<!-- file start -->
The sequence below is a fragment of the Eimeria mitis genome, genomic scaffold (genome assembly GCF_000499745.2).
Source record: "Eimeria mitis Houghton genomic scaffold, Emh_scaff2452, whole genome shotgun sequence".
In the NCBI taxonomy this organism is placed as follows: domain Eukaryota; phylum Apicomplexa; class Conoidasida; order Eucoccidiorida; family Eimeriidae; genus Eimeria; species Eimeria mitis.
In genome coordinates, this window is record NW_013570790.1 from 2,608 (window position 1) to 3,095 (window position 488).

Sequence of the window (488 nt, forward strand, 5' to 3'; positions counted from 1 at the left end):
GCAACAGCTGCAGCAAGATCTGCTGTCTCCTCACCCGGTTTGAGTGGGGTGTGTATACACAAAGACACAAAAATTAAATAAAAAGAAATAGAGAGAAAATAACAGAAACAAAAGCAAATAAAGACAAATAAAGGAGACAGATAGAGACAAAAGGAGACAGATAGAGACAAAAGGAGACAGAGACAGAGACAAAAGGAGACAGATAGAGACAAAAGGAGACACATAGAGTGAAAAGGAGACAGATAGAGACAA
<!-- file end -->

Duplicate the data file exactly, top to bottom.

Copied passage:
The sequence below is a fragment of the Eimeria mitis genome, genomic scaffold (genome assembly GCF_000499745.2).
Source record: "Eimeria mitis Houghton genomic scaffold, Emh_scaff2452, whole genome shotgun sequence".
In the NCBI taxonomy this organism is placed as follows: domain Eukaryota; phylum Apicomplexa; class Conoidasida; order Eucoccidiorida; family Eimeriidae; genus Eimeria; species Eimeria mitis.
In genome coordinates, this window is record NW_013570790.1 from 2,608 (window position 1) to 3,095 (window position 488).

Sequence of the window (488 nt, forward strand, 5' to 3'; positions counted from 1 at the left end):
GCAACAGCTGCAGCAAGATCTGCTGTCTCCTCACCCGGTTTGAGTGGGGTGTGTATACACAAAGACACAAAAATTAAATAAAAAGAAATAGAGAGAAAATAACAGAAACAAAAGCAAATAAAGACAAATAAAGGAGACAGATAGAGACAAAAGGAGACAGATAGAGACAAAAGGAGACAGAGACAGAGACAAAAGGAGACAGATAGAGACAAAAGGAGACACATAGAGTGAAAAGGAGACAGATAGAGACAA